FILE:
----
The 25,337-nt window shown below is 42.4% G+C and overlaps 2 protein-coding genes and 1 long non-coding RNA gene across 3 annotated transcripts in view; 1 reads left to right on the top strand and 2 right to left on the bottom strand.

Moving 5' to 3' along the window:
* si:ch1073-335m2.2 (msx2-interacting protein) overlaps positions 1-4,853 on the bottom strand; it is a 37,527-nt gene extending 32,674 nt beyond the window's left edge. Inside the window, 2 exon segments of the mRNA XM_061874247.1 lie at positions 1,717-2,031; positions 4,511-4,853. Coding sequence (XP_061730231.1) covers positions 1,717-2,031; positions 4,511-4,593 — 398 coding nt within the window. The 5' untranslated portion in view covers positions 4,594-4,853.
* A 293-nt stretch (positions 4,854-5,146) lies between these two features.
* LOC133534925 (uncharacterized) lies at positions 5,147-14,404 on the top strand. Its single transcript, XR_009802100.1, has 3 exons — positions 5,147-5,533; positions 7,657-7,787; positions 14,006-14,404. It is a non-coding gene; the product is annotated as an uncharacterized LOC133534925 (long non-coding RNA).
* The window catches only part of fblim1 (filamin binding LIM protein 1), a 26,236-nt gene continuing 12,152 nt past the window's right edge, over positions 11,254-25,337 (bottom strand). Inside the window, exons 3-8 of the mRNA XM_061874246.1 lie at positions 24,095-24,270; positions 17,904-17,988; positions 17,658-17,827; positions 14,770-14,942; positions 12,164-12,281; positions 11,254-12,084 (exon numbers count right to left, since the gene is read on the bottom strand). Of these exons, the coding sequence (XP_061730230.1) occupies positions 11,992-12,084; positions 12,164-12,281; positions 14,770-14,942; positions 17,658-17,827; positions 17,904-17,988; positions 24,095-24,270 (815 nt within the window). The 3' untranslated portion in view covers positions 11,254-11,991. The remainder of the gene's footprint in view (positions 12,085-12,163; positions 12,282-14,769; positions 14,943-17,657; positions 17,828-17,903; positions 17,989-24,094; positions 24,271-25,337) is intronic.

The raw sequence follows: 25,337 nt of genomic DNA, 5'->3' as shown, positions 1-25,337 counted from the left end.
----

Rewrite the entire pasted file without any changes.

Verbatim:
The 25,337-nt window shown below is 42.4% G+C and overlaps 2 protein-coding genes and 1 long non-coding RNA gene across 3 annotated transcripts in view; 1 reads left to right on the top strand and 2 right to left on the bottom strand.

Moving 5' to 3' along the window:
* si:ch1073-335m2.2 (msx2-interacting protein) overlaps positions 1-4,853 on the bottom strand; it is a 37,527-nt gene extending 32,674 nt beyond the window's left edge. Inside the window, 2 exon segments of the mRNA XM_061874247.1 lie at positions 1,717-2,031; positions 4,511-4,853. Coding sequence (XP_061730231.1) covers positions 1,717-2,031; positions 4,511-4,593 — 398 coding nt within the window. The 5' untranslated portion in view covers positions 4,594-4,853.
* A 293-nt stretch (positions 4,854-5,146) lies between these two features.
* LOC133534925 (uncharacterized) lies at positions 5,147-14,404 on the top strand. Its single transcript, XR_009802100.1, has 3 exons — positions 5,147-5,533; positions 7,657-7,787; positions 14,006-14,404. It is a non-coding gene; the product is annotated as an uncharacterized LOC133534925 (long non-coding RNA).
* The window catches only part of fblim1 (filamin binding LIM protein 1), a 26,236-nt gene continuing 12,152 nt past the window's right edge, over positions 11,254-25,337 (bottom strand). Inside the window, exons 3-8 of the mRNA XM_061874246.1 lie at positions 24,095-24,270; positions 17,904-17,988; positions 17,658-17,827; positions 14,770-14,942; positions 12,164-12,281; positions 11,254-12,084 (exon numbers count right to left, since the gene is read on the bottom strand). Of these exons, the coding sequence (XP_061730230.1) occupies positions 11,992-12,084; positions 12,164-12,281; positions 14,770-14,942; positions 17,658-17,827; positions 17,904-17,988; positions 24,095-24,270 (815 nt within the window). The 3' untranslated portion in view covers positions 11,254-11,991. The remainder of the gene's footprint in view (positions 12,085-12,163; positions 12,282-14,769; positions 14,943-17,657; positions 17,828-17,903; positions 17,989-24,094; positions 24,271-25,337) is intronic.

The raw sequence follows: 25,337 nt of genomic DNA, 5'->3' as shown, positions 1-25,337 counted from the left end.